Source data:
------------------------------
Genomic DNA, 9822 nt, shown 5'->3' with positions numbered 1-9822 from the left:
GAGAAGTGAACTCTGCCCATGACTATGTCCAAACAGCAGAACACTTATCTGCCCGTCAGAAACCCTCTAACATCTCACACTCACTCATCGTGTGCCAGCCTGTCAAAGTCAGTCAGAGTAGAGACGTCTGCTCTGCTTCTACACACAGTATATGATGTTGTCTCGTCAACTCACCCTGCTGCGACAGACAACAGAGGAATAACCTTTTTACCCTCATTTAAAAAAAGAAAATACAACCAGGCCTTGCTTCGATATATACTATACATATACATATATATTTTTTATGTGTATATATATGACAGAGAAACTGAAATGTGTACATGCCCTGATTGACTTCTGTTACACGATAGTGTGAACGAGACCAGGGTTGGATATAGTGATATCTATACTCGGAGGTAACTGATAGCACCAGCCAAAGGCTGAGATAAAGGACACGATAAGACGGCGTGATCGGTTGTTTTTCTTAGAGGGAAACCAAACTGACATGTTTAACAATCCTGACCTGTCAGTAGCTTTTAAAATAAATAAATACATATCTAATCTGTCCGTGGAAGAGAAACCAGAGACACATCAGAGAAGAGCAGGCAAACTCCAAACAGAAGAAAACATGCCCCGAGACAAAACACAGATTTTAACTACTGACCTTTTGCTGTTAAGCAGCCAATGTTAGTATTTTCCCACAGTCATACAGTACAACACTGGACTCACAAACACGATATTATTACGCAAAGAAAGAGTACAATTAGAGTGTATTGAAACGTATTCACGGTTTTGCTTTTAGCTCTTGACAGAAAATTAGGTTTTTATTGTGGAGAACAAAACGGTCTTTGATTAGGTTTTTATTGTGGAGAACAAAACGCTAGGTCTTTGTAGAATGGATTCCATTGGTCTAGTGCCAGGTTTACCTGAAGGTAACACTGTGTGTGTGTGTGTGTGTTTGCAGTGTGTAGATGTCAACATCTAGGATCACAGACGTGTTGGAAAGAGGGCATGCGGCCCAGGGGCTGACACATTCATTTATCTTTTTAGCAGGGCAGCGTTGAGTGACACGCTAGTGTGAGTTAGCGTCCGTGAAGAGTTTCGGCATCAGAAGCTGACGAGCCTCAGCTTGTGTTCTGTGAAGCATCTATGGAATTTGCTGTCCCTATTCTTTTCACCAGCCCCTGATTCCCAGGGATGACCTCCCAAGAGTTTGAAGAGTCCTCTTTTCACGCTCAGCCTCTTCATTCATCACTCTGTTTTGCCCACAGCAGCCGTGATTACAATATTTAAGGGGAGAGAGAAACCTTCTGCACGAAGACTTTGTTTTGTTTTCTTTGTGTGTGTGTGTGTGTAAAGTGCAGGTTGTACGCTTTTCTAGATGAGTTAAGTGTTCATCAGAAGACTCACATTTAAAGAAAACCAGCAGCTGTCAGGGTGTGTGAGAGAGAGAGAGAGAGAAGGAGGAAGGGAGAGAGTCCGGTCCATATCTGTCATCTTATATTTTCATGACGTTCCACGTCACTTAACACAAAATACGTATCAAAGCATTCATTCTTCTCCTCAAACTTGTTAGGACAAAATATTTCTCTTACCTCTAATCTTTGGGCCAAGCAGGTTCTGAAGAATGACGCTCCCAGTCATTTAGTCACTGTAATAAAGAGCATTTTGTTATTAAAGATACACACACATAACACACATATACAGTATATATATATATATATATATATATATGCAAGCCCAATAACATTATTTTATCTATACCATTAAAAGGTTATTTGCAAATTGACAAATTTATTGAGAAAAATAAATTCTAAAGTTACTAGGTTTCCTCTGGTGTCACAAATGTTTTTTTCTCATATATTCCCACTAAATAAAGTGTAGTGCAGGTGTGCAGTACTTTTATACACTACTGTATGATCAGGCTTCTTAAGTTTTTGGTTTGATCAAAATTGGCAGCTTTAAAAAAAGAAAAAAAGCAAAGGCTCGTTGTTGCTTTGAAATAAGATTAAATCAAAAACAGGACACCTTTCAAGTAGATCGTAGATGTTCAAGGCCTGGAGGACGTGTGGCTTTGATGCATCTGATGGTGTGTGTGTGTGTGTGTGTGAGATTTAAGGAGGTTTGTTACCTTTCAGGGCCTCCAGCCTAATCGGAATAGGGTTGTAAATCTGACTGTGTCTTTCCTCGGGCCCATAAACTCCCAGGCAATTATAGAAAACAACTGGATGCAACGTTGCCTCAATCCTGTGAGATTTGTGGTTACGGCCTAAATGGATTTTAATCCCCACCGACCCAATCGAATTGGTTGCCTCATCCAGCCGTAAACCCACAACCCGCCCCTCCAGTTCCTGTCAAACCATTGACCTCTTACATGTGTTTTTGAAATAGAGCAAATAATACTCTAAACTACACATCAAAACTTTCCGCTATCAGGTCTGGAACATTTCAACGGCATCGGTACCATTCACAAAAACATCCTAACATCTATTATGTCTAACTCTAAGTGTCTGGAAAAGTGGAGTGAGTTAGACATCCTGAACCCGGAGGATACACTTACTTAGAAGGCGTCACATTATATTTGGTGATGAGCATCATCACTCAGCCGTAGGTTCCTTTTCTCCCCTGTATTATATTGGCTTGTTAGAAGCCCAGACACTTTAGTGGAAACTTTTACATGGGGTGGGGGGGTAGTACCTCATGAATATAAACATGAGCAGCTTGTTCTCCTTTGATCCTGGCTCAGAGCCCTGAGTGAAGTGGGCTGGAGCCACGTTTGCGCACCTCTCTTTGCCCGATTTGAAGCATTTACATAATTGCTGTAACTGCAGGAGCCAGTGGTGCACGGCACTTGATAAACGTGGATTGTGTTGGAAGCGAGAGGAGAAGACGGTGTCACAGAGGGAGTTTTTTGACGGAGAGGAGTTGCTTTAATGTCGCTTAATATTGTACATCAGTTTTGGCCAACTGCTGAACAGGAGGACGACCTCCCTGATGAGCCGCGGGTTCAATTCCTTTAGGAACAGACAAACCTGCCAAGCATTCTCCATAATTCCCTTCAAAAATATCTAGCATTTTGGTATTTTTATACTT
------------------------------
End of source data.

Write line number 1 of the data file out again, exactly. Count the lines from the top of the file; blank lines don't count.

Genomic DNA, 9822 nt, shown 5'->3' with positions numbered 1-9822 from the left: